Creativity… Re-Imagined is the name of the workshop I attended this month at the University of Lincoln. Led by Mandy Wheeler and Luke Sorba, it made us, creative people, look at our attitude at the time when we are faced with making decisions.
A lot of people generally crave creativity and most understand that progress can only be made if new things are introduced and tried out, especially in our day and age when technology is racing ahead. Yet, experience shows that we have all sorts of negative reactions when someone dares to introduce an unusual concept. Comments range from cautiousness and lack of belief to total rejection and mockery.
Why is that? People are not brave enough or too conservative to embrace change and the only way to deal with it is to transform the way we look at innovative ideas when they are presented to us: from being negative to being positive. At that workshop in Lincoln we took part in lots of training exercises, one of which was to respond to suggestions with “yes and” instead of “yes but” attitude. It may be hard work to radically change the way we work in a team or even on our own, but it can be done.
The translation industry is one of those areas where trends are moving on, some successfully and others not so. Some translators try out staff positions in translation agencies and multilingual companies, others prefer the freedom and flexibility of being freelance. Various initiatives are tested, from language cooperatives to online linguist directories, translators have no way of telling whether something will work out or not unless and until they try. This is something we discussed when I organised a networking lunch of interpreters in Lincolnshire this year and it is vital to have opportunities like that not just to chat but to bounce ideas off each other. Many great projects can be born out of a conversation between great minds which don’t just think alike but positively, too.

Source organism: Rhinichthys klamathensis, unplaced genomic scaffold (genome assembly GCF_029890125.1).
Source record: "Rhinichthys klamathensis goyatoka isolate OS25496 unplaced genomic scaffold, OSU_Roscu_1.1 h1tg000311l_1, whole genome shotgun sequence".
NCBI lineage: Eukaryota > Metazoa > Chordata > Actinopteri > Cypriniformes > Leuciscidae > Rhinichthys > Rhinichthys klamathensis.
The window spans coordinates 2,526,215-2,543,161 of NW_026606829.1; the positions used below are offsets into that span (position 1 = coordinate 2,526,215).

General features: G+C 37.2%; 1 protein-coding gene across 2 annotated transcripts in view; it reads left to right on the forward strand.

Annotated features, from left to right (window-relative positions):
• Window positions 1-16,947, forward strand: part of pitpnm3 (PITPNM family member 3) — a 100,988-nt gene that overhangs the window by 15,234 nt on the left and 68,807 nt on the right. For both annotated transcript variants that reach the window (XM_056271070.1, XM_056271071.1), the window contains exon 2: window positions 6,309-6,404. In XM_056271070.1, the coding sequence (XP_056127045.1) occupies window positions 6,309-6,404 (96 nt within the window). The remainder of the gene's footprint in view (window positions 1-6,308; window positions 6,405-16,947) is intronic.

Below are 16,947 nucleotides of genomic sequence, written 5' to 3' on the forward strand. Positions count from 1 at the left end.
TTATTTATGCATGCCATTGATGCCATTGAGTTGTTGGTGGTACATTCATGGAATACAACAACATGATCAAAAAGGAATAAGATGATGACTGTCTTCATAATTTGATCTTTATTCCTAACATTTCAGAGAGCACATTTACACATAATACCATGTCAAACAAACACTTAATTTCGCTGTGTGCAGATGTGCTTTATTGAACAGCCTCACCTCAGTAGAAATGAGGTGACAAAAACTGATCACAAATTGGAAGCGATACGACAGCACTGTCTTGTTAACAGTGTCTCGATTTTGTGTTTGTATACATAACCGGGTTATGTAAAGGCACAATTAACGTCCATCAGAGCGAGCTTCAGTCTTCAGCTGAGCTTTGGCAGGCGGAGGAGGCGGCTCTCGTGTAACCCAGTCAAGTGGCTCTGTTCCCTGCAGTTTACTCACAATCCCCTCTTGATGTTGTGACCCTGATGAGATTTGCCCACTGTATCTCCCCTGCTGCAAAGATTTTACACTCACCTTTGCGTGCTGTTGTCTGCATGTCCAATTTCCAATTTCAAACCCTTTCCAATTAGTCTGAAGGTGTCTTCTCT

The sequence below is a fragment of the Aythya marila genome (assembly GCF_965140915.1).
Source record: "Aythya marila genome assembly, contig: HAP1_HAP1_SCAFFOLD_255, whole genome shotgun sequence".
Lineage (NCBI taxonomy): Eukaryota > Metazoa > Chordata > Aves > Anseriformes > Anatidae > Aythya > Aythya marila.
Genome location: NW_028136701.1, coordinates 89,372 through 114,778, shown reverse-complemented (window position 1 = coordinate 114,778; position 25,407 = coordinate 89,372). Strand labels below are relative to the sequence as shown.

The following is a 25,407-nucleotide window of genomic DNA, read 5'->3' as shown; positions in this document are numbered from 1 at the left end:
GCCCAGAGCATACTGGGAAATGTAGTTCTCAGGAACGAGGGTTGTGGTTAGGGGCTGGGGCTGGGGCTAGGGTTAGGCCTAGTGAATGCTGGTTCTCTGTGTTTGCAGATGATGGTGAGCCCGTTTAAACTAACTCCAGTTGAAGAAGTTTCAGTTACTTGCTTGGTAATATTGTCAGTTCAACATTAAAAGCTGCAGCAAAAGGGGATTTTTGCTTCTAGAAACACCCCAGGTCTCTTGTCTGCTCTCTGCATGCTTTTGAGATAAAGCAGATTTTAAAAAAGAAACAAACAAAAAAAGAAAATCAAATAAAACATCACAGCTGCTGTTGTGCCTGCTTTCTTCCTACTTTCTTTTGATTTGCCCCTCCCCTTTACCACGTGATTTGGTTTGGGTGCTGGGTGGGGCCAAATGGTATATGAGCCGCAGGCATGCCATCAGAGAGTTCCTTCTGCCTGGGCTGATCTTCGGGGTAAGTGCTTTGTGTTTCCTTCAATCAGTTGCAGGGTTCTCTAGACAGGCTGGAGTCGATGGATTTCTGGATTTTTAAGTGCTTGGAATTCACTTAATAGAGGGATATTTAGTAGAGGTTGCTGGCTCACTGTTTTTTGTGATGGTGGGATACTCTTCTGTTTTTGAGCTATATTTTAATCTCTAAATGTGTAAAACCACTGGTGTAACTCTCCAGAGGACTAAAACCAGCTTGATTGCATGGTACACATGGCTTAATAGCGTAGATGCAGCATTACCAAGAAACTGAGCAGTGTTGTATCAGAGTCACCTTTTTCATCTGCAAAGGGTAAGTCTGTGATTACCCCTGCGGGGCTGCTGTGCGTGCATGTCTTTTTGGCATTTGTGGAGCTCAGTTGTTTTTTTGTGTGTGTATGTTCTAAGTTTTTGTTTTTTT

Interpreters in Spalding, Lincolnshire
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